Taw River Dairy
Dairy farmers Sam Bullingham and Katie Bray have adapted their organic milk and ice cream business to meet new challenges during the COVID-19 crisis.
The coronavirus pandemic came just three years after Sam and Katie had set up Taw River Dairy near Okehampton in North Devon. “To be honest, I thought it was going to be a nightmare because we’re a fairly new business with lots of overheads,” says Sam. “In fact, we’ve found that more people have decided to support local producers and we’re actually doing well.”
After starting with just 10 cows on 40 acres of land, Sam and Katie now have a 70-strong herd of pasture-fed, pure-bred, and Jersey crosses, producing 2,500 litres of milk a week. Based on strong ethical principles, the 400-acre farm employs the equivalent of six fulltime staff, making luxury ice creams and selling organic milk and giftware.
A major income stream for the business over the summer is selling ice creams and sorbets from an ice cream van at fairs and events. Suddenly faced with an empty calendar, the business had to adapt quickly to find new ways of selling its produce.
“We’ve had to improvise and change things,” says Sam. “We’re doing retail deals for people buying from the farm so, for example, they can come and buy ice cream and a pack of waffle cones to enjoy ice creams in the garden at home. That’s really helped us reach new customers.”
Perhaps the biggest new development has been the launch of an ice cream delivery service, with the Taw River Dairy ice cream van covering the local area around South Tawton, North Tawton and Okehampton. The van has also been used to deliver food to vulnerable people.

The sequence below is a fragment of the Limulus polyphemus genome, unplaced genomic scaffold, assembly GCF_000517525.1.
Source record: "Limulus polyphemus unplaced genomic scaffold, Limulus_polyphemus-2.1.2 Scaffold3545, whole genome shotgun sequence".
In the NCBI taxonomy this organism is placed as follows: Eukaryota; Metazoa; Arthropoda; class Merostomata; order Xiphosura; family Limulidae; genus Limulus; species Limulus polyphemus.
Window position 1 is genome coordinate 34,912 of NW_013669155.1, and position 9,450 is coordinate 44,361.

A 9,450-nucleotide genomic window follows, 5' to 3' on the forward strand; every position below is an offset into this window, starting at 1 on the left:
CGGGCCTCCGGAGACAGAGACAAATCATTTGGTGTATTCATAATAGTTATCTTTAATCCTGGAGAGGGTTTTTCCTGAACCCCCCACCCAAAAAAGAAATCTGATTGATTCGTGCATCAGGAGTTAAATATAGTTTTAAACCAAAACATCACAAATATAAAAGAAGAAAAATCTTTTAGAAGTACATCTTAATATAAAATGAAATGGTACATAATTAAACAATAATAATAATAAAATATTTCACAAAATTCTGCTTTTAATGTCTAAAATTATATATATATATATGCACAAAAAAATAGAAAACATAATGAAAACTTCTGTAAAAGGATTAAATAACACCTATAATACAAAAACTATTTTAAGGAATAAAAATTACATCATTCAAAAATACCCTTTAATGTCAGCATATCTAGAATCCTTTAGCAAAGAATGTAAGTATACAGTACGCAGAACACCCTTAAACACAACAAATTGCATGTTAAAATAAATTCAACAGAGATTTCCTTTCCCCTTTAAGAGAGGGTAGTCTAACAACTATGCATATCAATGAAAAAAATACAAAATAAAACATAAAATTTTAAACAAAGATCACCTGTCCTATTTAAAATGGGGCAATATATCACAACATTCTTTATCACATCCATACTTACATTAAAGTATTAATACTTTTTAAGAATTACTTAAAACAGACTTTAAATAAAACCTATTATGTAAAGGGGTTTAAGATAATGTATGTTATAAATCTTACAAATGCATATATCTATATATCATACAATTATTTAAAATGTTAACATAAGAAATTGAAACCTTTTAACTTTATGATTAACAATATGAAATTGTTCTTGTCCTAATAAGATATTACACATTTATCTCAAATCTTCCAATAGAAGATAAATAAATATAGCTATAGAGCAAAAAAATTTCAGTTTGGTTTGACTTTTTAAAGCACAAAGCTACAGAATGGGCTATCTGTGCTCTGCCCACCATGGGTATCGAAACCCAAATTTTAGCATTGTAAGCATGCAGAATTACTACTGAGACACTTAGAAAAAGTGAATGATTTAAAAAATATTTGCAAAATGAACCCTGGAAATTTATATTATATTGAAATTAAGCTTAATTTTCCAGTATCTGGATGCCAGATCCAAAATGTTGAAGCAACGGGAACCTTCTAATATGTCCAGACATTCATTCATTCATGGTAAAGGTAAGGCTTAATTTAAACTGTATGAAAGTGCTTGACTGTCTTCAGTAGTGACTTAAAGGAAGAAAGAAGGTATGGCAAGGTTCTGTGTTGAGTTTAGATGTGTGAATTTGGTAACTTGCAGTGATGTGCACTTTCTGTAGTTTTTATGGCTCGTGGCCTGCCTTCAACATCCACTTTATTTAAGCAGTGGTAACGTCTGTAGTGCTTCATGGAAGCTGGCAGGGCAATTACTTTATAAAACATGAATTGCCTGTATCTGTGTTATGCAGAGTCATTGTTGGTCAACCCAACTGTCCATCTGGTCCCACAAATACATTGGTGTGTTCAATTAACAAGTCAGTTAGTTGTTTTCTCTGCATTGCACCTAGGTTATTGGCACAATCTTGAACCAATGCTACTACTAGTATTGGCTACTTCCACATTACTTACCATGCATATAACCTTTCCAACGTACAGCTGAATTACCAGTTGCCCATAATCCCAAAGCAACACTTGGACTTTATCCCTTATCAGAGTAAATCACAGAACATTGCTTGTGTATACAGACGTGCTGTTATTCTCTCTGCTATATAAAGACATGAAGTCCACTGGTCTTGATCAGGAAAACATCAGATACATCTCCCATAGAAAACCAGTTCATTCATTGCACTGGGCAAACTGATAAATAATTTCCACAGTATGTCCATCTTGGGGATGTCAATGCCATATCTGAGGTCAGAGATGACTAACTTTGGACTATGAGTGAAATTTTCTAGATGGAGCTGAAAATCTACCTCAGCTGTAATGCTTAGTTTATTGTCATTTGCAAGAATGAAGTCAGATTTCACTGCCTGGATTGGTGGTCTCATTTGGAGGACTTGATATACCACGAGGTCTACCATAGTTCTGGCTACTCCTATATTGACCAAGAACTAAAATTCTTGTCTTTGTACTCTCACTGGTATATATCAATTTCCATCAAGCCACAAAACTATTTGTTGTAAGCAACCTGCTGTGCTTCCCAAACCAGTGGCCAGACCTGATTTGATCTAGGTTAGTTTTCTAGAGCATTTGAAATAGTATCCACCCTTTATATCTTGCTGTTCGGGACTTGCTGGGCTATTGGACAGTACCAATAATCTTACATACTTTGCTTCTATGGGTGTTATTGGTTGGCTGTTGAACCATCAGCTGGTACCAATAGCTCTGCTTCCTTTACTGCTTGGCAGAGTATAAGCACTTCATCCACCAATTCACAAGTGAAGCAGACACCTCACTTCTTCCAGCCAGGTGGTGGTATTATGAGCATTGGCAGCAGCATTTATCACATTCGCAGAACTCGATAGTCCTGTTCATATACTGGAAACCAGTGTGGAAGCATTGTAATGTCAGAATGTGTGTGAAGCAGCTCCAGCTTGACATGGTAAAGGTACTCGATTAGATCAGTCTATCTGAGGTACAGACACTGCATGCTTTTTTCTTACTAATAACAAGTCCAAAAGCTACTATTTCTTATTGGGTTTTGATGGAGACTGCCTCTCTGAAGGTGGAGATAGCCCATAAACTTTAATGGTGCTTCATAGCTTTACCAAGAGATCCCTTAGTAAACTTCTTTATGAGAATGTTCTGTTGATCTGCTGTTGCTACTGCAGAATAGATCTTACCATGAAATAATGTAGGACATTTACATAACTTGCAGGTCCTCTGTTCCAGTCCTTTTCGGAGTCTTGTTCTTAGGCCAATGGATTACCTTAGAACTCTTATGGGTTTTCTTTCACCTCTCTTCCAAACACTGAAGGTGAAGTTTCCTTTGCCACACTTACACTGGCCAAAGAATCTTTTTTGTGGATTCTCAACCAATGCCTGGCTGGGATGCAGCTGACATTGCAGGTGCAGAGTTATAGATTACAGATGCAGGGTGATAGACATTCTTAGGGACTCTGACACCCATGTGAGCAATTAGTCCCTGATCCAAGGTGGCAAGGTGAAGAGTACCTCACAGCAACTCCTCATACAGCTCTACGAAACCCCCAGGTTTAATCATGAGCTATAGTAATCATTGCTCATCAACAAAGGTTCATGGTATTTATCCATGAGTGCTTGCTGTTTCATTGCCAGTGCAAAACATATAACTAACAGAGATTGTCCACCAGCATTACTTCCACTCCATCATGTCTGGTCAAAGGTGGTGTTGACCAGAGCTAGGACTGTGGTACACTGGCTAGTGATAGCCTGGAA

“Early on we wanted to help to get essentials to those who were self-isolating, so we worked with other local suppliers to sell things like eggs, bread, milk and sausages from our ice cream van,” Sam says. “I also went out to deliver food to vulnerable households, which is something I’m still doing.
“When the restrictions were slightly relaxed we started selling ice creams while continuing to deliver essentials, which has been really successful.”
Taw River Dairy’s milk sales were also affected by the closure of cafes and a number of local shops. While continuing to sell from the farm gate and supplying the shops that remained open, Sam and Katie grew their online sales through partnerships with delivery companies, such as Pipers Farm.
“Overall, we’ve sold about the same amount even with some shops closed and coffee shops not able to open,” says Sam.
The couple have used social media to promote their produce to new customers in the local area and to keep in touch with their existing following.
“I always knew I’d want to market direct to customers and we’ve always focused on showing people where their food comes from,” Sam explains. “The coronavirus pandemic has meant we’ve had to do that in a different way. It has helped us reach new customers and we’ve had brilliant feedback from them.”
Sam hopes that many of these new customers will continue to buy their milk. The Taw River Dairy cows are 100 per cent pasture-fed, which produces milk with higher levels of omega 3, vitamin E and antioxidants. “Happy cows make better quality milk,” he says. “Ours are grazing for as much of the year as possible and rear their own calves, which is very, very unusual these days. We only milk them once a day, after they have fed their calves. We are one of the few dairies in the country to work this way, but it’s the way our grandparents kept dairy cows. It’s a big attraction for a lot of our customers and a point of difference for our products.”